The Rise of Electric Scooter Regulations
Bird is the largest of several electric scooter share companies operating in cities worldwide. Scooter users download an app to locate and unlock the motorized scooters, then rent them by the minute. The scooters are dockless and tracked by GPS, so users can park them anywhere at the end of a ride instead of returning them to a designated location.
In theory, these programs are similar to bike shares like Indego, Divvy, and CitiBike, which offer short-term bicycle rentals within certain cities. But the sudden rollout of motorized scooters on city sidewalks—sometimes without warning—has demanded rapid regulatory responses from city officials.
In Los Angeles, where Bird unexpectedly launched last fall, many residents eagerly adopted motorized scooters as a short-distance transportation option. But the city government also received immediate complaints.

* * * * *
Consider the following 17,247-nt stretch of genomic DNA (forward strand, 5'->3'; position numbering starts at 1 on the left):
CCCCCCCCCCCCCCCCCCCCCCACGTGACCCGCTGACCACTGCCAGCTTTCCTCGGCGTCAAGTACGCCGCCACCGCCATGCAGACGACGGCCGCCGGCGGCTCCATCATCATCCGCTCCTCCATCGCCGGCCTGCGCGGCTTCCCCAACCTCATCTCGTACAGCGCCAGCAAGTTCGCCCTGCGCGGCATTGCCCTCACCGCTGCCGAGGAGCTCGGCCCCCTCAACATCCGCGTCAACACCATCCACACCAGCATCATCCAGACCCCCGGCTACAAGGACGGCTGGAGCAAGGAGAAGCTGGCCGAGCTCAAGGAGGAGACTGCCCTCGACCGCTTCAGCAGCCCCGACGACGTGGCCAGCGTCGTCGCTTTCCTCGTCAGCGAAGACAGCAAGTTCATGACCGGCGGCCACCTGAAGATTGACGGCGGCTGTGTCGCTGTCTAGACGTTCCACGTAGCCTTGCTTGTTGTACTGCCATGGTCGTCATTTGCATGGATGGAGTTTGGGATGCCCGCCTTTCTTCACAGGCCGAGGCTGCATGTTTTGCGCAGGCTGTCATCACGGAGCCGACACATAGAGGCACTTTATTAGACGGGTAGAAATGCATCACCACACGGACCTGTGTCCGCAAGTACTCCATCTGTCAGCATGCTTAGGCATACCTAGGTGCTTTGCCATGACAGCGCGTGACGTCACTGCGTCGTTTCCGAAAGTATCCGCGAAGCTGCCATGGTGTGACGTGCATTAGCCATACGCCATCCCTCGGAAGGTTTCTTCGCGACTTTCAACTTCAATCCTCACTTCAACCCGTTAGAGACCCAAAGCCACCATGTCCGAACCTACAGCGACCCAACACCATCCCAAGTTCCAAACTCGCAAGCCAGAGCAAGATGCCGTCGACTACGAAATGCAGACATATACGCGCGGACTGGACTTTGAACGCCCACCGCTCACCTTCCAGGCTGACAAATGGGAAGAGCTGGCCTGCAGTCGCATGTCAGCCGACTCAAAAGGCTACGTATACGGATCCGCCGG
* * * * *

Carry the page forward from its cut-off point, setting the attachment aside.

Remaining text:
According to scooter share companies, users are supposed to ride scooters in bike lanes and park them near bike racks. But in practice, riders often zoom along sidewalks. Users also park scooters where they block pedestrian traffic, frustrating other residents.
Los Angeles issued a cease-and-desist letter to Bird in June 2018, demanding it to “remove any and all vehicles” from the city. But the letter also stated that the city had a “pending regulatory process for permitting scooters” which, if adopted, would allow Bird—and similar companies such as Lime and Spin—to operate scooter shares legally.
Since then, Los Angeles City Council approved a city-wide dockless vehicle pilot program. The program invited Bird and other companies to establish scooter shares by following new rules about permitting, parking, and maintenance. The regulations include a requirement for companies to have a 24-hour contact person available for “emergency removals” of scooters.